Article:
The Pennsylvania Senate last week approved a package of seven bills aimed at helping farmers. The “Farming First” package was designed to build on legislative efforts to support
Pennsylvania’s farm families and maintain agriculture’s status as the state’s top industry, Senate Republicans said in a press conference May 8.
On May 8, the Senate gave its OK to the following measures:
- Senate Bill 145, sponsored by Sen. Gene Yaw, R-Lycoming, would allow farmers more discretion regarding the construction and subdivision of residences on farmland. Current law allows farmers to create one additional farmstead residence, but it does not allow farmers to relinquish this right or to subdivide an existing residence on their property. Backer said the change would make it easier to pass farmland on to the next generation at a lower cost.
- Senate Bill 338, sponsored by Sen. Wayne Langerholc, R-Cambria, was passed on a unanimous vote. It would update Pennsylvania’s Vehicle Code to allow the transportation of farm equipment that exceeds the current width allowable by law. Backers said the measure is critical for farm owners because the size of equipment used for specialized commercial services—such as custom harvesting, planting and hauling—has increased as the equipment has become more technologically advanced.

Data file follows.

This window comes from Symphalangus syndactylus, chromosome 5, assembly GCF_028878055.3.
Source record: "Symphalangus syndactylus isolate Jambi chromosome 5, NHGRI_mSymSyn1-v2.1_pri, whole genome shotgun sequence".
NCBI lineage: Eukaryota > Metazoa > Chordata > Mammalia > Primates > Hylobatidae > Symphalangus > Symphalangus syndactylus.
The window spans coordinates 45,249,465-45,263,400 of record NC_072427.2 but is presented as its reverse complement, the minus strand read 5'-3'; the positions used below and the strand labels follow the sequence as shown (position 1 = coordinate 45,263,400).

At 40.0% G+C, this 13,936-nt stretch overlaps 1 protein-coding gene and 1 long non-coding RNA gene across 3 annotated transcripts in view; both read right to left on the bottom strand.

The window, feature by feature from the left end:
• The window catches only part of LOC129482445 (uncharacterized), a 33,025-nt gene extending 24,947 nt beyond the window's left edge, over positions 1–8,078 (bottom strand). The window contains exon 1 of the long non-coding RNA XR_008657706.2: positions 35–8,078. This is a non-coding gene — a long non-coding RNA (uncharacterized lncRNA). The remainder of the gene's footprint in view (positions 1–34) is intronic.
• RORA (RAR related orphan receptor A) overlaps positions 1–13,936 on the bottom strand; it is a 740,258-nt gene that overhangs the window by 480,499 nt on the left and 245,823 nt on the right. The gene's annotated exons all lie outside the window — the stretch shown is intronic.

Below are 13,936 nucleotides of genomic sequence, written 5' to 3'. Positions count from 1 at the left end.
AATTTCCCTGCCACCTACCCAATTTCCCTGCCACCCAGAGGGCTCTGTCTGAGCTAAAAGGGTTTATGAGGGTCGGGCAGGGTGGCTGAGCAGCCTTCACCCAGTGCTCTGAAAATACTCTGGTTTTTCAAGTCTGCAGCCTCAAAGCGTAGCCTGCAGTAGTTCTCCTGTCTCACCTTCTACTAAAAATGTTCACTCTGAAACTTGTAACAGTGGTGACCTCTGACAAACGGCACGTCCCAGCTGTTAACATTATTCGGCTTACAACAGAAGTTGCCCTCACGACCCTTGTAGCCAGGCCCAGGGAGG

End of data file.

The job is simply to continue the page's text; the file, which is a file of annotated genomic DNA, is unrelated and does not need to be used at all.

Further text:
Those two bills complement five other bills in the package that were approved earlier in the week:
- A tax credit program for landowners to lease or sell farmland to future generations of farmers.
- The creation of the Pennsylvania Dairy Future Commission to bring together all stakeholders in the industry.
- Exempting milk haulers from weather-related travel bans.
- Easing restrictions on the use of farmland for farm-related tourism and entertainment activities.
- Setting common-sense safety standards and removing costly requirements for barn weddings and other social events on farms.